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Questions Arise In the Wake of the American Dental Association Investment In a Pair of Dental Startups


With the decision to invest money in Overjet and Oral Genome, the American Dental Association raises questions about potential conflicts on interest.

Questions Arise In the Wake of the American Dental Association Investment In a Pair of Dental Startups

Recently the ADA News published an article outlining the latest investment moves from the American Dental Association (ADA), and this new investment strategy includes directly investing in dental technology start-ups.

In the ADA News coverage, the investments are described as being made for financial gain only, and not as an endorsement of specific brands and products. However, the article also included descriptions of the products and services these companies offer.

The ADA serves as an advisor to the industry, and its role has included providing impartial advice to issues facing dentists. The ADA also provides education for dentists, which is supposed to be delivered in an impartial, non-promotional manner.

So, it is difficult to understand how when a dentist learns the ADA has invested funds in companies that produce products, they will think anything other than that these products are being endorsed by the ADA. There is also a problem that competitors of these companies may feel their similar products are being treated unfairly by the ADA.

To quote the mission statement of the ADA, “It is to help dentists succeed and support the advancement of the health of the public.” Their philosophy is, “Built on the foundation of our values—humanity, excellence, integrity, trust, and stewardship—we serve as leaders in our community.” Their vision is, “To be a premier governmental entity, demonstrating fiscal responsibility and professional excellence, and to be recognized for providing innovative and proactive solutions for our communities through open and accessible government.”

“The ADA offers assistance in helping dentists with continuing education, credentialing services, and other important areas. One such area of importance is the voice it has in Washington. It offers resources to the dentist such as brochures and white papers. Members receive help with their own career growth and can push change on a state, local, and national level.”

These are all quotes from the ADA website.

I believe this could become a major source of problems for the ADA. Just saying the investment is only for financial gain doesn’t mean it still won’t be viewed as an endorsement. If the ADA is now investing in growth areas of the dental industry directly, what if the organization decides to invest in a large group practice?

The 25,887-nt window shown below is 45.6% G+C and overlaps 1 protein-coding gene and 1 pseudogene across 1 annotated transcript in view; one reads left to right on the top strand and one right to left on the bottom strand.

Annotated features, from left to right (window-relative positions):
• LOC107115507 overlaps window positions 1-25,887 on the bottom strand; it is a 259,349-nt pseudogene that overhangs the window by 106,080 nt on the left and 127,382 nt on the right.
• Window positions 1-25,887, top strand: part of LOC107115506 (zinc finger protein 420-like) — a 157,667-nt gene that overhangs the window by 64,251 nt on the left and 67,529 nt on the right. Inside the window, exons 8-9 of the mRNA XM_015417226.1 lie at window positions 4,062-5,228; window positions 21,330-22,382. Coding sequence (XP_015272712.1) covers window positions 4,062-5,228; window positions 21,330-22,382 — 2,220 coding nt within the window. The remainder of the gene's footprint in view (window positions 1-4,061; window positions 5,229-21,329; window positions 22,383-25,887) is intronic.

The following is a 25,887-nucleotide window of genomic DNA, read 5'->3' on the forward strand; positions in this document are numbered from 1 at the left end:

Whether investing in a DSO, or companies that make and sell products and services to members and other dentists, the ADA must consider if the size the economic investment opportunities—as the ADA describes them—sufficient to overcome the negative impact of the appearance of favoring one product and producer compared to competition? This is a question that will severely impact the dental profession.

To review the mission statement and value offered by the ADA to its members, their responsibility is to assist and provide education and guidance. They are supposed to be fiscally responsible as well, but being so does not mean they should invest only in conservative, low-risk options such as government bonds. But even so, there are numerous investment opportunities on the marketplace where the ADA can look to make investments for financial gain that do not also include the appearance of an endorsement.

This investment decision raises a lot of questions, but the biggest is what comes next for the ADA Innovation Advisory Committee which is responsible for these financial decisions. There was surely a lot of thoughtful discussion about the investment prior to the ADA using its funds to directly invest in these companies. I’d like to think this included some voices of opposition to the decision. It would be interesting to see some of the notes of the discussions and to be able to understand what factors were weighed by this committee. I am curious to hear more reaction from the ADA as they see the response to their investments.

With financial stability the goal, I’m sure many ADA members would be happy if the ADA’s investment arm was more conservative in the types of investments it makes. This recent pair of investments may turn out to be a terrific idea with substantial long-term returns. It also might not go well, and depending on competition and the marketplace, the value of this type of investment can experience significant fluctuations in its market price. There is no doubt this investment decision carries more risk than many other opportunities available to the ADA

With this current round of investment now in place, the ADA must tread carefully in order to avoid creating any confusion between an investment and an endorsement. If competitors to the companies that are now financially connected to the ADA begin to raise questions, how will the ADA respond?

For now, this move raises more questions than answers. It will certainly be interesting to see what investments and challenges lie ahead for the ADA and its members, and how this philosophy of investment is received by the industry.

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